21 JUNE 1975, Page 25


Riding the Euro-wave

Philip Kleinman

"Yes to Europe, Yes to Bloggs's Baked Beans." Well, I must admit no bright advertising spark came Iv with those particular words in the aftermath of the Referendum, but some advertisers came pretty near it. How's this for a headline, from a financial ad which appeared during the weekend following the vote? "YES to Europe, to Growth, to Target International Fund."

After applauding the referendum result, the 'body copy' went on to state: "It is sensible to invest at least some of one's capital on a worldwide basis. Any country can experience a period of economic difficulty during which its currency is likely to be weak and liable to be devalued, Or again, a country can become a less rewarding home for capital than many others owing to changes in taxation, political or economic policies."

Clever of them to get it in the newspapers while the topic was still burning hot. Obviously the copy was prepared before the result was known, and one wonders in what form the ad would have run — or if it would have run at all — had the result been a 'No' victory.

But I am sorry that the directors of the Fund, who include the Right Honourable the Lord Alport, did not see fit to publish their advice the day before the Referendum. It was so peculiarly honest about the wisdom of getting one's money out of Britain (though this country was not referred to by name) that it would have helped to strengthen my resolve to follow the advice of Tribune (not to mention The Spectator) and vote 'No' as a gesture of protest against the activities of the Right Honourable Lord and all his Right Honourable likes.

The same goes for the ads placed by Knight Frank and Rutley, with a huge YES in the headline, and Henderson European Trust ("Invest in Europe, the market you voted for"). Another headline YES introduced a more discreetly worded ad for Barclays Unicorn Financial Trust. "With the uncertainties of the referendum out of the way, the long-term prospects for British industry should be brighter." Well, it's nice to know someone thinks so, even if Hendersons explicitly doesn't.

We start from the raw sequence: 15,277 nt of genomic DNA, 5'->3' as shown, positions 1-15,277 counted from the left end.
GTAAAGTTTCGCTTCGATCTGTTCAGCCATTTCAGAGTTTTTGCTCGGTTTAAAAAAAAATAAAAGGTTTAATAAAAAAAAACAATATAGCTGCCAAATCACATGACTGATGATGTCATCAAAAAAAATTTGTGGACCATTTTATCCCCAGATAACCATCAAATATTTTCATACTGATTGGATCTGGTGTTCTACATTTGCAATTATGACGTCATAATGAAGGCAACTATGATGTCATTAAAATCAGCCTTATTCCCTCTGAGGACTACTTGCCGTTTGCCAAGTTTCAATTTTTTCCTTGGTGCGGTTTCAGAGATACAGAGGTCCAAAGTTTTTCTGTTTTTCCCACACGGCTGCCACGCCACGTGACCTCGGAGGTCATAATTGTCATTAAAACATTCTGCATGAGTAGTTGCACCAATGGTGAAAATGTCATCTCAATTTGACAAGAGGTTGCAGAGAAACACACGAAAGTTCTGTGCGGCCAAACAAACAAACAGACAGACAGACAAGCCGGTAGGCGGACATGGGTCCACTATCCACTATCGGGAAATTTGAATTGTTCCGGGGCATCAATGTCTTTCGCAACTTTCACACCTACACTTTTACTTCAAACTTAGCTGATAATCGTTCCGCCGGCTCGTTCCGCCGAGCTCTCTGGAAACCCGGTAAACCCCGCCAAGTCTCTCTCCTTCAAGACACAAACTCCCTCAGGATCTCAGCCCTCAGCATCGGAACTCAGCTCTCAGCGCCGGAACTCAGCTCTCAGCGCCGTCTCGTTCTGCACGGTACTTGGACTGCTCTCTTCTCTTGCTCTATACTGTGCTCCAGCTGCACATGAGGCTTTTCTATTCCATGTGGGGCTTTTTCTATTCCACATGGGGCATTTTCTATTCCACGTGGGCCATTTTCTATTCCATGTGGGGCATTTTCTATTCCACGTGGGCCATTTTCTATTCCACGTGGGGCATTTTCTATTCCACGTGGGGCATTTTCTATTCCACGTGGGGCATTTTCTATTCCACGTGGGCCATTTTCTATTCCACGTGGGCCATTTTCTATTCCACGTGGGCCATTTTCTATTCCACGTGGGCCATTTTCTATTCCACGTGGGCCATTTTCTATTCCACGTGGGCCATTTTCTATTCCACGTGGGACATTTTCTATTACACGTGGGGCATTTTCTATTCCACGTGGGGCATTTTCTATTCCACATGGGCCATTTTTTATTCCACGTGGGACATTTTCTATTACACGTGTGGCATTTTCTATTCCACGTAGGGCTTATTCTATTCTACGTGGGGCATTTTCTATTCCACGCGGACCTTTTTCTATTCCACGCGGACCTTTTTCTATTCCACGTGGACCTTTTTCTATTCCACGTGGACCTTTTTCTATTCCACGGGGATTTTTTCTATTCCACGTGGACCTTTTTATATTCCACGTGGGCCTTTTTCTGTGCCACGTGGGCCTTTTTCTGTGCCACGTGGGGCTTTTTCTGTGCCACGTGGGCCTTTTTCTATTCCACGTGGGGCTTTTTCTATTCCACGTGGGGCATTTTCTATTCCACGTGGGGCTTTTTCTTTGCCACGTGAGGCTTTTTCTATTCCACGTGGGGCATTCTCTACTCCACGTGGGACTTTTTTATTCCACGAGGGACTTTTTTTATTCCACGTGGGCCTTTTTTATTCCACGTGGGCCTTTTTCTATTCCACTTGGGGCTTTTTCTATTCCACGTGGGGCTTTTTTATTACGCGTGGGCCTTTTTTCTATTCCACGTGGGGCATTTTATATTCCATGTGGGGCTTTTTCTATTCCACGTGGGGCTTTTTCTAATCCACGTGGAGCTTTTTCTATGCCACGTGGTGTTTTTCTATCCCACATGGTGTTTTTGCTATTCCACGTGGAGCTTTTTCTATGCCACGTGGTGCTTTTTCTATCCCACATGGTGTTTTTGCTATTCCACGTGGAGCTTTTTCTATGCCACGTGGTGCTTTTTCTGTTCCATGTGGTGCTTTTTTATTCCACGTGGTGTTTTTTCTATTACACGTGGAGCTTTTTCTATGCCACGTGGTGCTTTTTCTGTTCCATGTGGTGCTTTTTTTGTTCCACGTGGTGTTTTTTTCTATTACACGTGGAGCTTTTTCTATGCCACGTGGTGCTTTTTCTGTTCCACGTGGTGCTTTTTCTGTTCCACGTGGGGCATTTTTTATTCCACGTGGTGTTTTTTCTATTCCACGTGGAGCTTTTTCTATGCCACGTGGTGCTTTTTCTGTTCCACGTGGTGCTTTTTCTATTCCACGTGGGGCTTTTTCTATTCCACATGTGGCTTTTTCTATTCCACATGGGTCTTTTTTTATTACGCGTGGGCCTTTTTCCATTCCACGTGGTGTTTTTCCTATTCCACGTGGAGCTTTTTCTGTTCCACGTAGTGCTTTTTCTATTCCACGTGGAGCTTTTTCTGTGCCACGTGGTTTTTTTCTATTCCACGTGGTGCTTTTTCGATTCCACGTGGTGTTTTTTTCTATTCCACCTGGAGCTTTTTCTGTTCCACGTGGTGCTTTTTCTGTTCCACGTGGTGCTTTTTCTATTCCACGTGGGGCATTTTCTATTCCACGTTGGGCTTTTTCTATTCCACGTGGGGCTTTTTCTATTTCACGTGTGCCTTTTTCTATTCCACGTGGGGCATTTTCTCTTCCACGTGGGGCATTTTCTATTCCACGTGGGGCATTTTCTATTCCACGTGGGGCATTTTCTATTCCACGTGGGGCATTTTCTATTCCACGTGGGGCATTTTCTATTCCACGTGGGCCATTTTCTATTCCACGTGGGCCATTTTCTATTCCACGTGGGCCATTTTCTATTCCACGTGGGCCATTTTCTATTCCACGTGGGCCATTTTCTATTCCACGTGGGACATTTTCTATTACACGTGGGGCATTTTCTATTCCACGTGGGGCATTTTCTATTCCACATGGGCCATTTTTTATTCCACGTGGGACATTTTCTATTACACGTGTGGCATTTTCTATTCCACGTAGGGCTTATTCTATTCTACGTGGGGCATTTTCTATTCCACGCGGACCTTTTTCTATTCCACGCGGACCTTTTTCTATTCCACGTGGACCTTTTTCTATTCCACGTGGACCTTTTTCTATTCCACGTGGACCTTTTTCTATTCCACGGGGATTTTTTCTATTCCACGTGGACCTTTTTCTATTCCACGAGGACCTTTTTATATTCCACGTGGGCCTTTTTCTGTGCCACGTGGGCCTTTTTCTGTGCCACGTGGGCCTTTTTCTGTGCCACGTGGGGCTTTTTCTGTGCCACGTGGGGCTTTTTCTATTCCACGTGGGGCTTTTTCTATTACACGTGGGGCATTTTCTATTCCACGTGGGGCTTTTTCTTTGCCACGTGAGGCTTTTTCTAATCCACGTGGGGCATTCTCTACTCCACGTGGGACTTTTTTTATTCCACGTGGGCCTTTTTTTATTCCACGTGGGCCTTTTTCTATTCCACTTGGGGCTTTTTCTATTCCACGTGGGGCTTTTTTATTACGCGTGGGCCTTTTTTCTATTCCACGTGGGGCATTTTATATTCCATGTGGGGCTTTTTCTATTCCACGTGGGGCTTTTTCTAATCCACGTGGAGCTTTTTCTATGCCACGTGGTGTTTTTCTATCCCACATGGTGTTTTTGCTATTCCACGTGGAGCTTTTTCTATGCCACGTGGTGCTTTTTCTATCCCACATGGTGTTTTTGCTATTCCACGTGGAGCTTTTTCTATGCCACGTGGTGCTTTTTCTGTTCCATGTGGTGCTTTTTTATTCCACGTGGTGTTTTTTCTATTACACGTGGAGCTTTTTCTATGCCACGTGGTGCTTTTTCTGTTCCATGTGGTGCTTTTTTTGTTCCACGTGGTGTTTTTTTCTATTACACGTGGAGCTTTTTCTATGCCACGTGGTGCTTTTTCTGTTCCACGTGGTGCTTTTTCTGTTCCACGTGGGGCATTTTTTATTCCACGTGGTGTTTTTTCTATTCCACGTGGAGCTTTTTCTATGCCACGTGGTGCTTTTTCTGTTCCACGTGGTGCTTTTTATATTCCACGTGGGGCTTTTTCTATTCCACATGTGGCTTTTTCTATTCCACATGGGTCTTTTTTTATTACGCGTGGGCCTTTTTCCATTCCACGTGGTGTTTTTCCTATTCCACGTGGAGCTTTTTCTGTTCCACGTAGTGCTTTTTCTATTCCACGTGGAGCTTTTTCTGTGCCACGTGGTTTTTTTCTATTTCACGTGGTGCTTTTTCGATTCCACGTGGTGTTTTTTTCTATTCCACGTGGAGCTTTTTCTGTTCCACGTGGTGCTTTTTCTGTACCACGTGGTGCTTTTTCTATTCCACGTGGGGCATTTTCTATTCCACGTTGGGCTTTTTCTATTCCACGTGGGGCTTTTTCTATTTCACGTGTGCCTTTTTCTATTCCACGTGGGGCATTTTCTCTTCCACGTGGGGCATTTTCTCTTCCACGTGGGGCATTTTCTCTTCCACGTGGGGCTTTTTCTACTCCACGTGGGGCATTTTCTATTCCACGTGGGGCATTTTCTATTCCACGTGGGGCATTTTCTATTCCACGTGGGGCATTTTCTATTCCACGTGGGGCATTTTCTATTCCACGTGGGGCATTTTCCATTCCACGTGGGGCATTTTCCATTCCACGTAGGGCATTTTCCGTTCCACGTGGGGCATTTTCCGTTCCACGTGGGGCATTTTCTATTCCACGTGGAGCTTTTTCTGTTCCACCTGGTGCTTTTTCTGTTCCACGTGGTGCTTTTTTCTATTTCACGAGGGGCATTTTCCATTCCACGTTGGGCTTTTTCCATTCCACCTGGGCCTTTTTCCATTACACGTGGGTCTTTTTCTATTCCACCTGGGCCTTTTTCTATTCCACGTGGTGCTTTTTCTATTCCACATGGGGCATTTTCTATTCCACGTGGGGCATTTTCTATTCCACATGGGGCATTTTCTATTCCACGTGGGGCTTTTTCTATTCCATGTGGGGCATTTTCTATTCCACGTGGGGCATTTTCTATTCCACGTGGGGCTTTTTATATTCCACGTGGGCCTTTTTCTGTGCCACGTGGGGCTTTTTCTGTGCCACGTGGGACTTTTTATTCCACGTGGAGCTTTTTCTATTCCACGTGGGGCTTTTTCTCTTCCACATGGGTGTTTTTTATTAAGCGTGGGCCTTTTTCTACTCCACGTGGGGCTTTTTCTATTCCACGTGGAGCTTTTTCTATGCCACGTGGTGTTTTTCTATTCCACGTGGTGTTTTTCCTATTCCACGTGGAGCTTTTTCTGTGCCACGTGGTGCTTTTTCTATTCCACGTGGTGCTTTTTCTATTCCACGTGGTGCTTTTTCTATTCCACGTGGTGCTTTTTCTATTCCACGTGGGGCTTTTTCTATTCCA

Of the general advertisers I noticed only two who used the Referendum as a topical peg. Both were car manufacturers, and both wisely avoided any comment on the actual issue at stake. Vauxhall ran a newspaper ad saying "We don't know how motoring correspondents voted on the Common Market but they all had a common view on the Chevette. They liked it."

On the very day of the referendum Ford took space in a number of papers for an ad headed "And now the Common Market's verdict on us." it continued: "In a word it's a resounding 'Yes' for the Ford Escort." In April, according to the ad, the Escort outsold every other car in the EEC.

This was more than neat, it was a piece of very effective advertising, which I presume to have been produced by Collett Dickenson Pearce, the agency which resigned the Ford account recently after a policy clash with the client.

I was surprised that more agencies didn't jump on the referendum bandwagon

The daftest attempt to cash in on the Referendum took the form of a full page ad in the Financial Times by Central Lancashire Development Corporation. It was headed: "Now you're a confirmed European take advantage of being British." Optimistically it declared: "Overseas businessmen will see that geography and motorways have combined to make the new town of Central Lancashire the

ideal centre from which to reach every major market."

Tell it to Lord Alport, lads, and see what he says.